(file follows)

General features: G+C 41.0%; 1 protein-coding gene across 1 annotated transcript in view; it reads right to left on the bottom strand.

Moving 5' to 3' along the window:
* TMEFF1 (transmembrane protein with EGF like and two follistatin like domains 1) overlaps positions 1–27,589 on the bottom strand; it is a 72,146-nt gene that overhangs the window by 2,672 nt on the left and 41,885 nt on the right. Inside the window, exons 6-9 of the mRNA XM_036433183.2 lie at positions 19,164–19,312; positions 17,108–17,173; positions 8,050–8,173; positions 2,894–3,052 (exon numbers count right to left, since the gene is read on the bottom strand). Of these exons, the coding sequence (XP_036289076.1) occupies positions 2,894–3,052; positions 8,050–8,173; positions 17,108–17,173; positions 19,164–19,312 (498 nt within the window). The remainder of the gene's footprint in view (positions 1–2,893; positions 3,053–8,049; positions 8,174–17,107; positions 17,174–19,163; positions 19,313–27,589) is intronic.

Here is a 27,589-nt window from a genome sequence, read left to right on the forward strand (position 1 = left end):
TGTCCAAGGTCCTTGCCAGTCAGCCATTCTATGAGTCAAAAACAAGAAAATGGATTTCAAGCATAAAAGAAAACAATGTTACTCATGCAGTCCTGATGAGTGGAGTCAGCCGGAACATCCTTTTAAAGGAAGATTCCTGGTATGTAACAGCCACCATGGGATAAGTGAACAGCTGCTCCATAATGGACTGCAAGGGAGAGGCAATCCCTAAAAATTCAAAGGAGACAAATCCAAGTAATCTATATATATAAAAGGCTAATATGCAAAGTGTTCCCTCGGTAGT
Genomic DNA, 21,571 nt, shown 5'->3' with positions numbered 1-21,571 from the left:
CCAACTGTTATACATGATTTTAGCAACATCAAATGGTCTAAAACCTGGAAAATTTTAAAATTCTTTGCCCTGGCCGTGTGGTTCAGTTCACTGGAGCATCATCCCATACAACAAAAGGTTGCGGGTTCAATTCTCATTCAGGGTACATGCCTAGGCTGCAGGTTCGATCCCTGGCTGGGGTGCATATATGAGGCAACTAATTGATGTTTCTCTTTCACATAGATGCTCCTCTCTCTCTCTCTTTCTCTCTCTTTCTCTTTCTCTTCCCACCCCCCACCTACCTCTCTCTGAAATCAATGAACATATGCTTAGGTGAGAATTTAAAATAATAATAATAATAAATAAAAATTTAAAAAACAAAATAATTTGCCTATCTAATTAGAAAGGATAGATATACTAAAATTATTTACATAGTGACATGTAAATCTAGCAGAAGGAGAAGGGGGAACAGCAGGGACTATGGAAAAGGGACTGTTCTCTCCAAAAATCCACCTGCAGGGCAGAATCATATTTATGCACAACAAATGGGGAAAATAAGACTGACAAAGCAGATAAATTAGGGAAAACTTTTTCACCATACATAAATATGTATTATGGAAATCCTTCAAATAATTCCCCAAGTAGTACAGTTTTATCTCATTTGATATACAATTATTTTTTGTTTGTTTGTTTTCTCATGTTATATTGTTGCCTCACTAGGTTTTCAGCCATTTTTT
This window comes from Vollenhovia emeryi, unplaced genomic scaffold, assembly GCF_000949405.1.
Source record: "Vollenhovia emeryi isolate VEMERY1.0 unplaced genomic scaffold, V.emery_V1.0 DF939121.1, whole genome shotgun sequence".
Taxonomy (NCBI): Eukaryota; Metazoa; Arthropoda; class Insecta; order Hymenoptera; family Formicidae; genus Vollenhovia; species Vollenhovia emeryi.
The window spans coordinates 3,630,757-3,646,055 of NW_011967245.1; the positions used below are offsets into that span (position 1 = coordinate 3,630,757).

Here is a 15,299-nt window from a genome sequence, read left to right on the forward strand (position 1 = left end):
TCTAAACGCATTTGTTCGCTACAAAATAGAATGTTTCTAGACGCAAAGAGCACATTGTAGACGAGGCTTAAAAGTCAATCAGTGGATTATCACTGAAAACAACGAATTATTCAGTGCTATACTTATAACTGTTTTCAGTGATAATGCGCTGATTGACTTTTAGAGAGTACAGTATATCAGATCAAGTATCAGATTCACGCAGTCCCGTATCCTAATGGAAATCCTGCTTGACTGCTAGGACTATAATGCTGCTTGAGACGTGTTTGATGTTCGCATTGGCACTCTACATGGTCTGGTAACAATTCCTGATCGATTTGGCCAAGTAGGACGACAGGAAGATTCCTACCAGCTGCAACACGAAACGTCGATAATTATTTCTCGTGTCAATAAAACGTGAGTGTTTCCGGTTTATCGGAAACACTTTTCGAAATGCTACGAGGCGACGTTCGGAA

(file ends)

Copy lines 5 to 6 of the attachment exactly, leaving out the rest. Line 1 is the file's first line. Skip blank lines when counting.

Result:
TGTCCAAGGTCCTTGCCAGTCAGCCATTCTATGAGTCAAAAACAAGAAAATGGATTTCAAGCATAAAAGAAAACAATGTTACTCATGCAGTCCTGATGAGTGGAGTCAGCCGGAACATCCTTTTAAAGGAAGATTCCTGGTATGTAACAGCCACCATGGGATAAGTGAACAGCTGCTCCATAATGGACTGCAAGGGAGAGGCAATCCCTAAAAATTCAAAGGAGACAAATCCAAGTAATCTATATATATAAAAGGCTAATATGCAAAGTGTTCCCTCGGTAGT
Genomic DNA, 21,571 nt, shown 5'->3' with positions numbered 1-21,571 from the left: